The Native Conquistador - Amber Brian, Bradley Benton & Pablo García Loaeza
For many years, scholars of the conquest worked to shift focus away from the Spanish perspective and bring attention to the often-ignored voices and viewpoints of the Indians. But recent work that highlights the "Indian conquistadors" has forced scholars to reexamine the simple categories of conqueror and subject and to acknowledge the seemingly contradictory roles assumed by native peoples who chose to fight alongside the Spaniards against other native groups. The Native Conquistador--a translation of the "Thirteenth Relation," written by don Fernando de Alva Ixtlilxochitl in the early seventeenth century--narrates the conquest of Mexico from Hernando Cortés's arrival in 1519 through his expedition into Central America in 1524. The protagonist of the story, however, is not the Spanish conquistador but Alva Ixtlilxochitl's great-great-grandfather, the native prince Ixtlilxochitl of Tetzcoco. This account reveals the complex political dynamics that motivated Ixtlilxochitl's decisive alliance with Cortés. Moreover, the dynamic plotline, propelled by the feats of Prince Ixtlilxochitl, has made this a compelling story for centuries--and one that will captivate students and scholars today.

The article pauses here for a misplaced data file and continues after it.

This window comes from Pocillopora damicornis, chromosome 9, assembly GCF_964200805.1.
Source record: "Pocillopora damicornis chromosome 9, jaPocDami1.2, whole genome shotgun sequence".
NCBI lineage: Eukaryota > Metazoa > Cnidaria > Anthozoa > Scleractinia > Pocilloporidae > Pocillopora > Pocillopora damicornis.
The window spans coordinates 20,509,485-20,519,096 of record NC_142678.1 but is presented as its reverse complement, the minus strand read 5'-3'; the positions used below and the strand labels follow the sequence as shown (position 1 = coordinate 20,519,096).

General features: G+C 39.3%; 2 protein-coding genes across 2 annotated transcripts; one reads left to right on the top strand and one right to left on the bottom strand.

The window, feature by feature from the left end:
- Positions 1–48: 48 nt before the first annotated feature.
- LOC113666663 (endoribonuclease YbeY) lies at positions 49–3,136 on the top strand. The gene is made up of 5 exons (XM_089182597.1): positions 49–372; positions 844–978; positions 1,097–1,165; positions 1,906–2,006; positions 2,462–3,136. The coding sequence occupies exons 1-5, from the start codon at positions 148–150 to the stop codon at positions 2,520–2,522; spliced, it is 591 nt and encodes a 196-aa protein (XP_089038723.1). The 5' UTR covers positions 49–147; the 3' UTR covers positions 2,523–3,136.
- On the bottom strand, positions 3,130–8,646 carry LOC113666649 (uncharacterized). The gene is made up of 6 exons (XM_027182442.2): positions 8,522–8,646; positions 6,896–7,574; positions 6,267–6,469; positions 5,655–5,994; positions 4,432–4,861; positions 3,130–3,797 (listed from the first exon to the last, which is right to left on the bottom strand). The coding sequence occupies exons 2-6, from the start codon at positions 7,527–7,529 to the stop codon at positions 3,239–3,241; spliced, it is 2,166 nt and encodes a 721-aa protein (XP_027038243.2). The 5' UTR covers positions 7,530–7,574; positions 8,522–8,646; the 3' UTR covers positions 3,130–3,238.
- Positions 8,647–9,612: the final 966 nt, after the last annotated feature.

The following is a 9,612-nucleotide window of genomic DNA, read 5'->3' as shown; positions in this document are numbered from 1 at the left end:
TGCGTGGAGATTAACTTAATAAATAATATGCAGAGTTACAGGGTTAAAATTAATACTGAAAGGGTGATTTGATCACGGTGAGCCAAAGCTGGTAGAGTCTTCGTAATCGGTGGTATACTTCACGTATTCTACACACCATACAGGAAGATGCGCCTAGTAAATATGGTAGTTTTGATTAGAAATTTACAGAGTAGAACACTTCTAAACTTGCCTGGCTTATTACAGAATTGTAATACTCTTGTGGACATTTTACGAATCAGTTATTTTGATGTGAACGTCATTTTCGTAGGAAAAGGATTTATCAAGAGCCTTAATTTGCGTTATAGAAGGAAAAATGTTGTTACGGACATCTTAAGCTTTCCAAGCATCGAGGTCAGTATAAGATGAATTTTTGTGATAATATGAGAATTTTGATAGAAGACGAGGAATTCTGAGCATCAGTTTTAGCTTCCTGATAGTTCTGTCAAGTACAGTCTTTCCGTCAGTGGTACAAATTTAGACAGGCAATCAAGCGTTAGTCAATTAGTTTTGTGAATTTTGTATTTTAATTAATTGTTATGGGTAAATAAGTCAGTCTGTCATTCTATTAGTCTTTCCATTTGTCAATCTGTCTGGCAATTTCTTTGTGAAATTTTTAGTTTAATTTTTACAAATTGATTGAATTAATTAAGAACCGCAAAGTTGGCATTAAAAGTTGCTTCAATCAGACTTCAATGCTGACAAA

Condition: Used book in Very Good condition.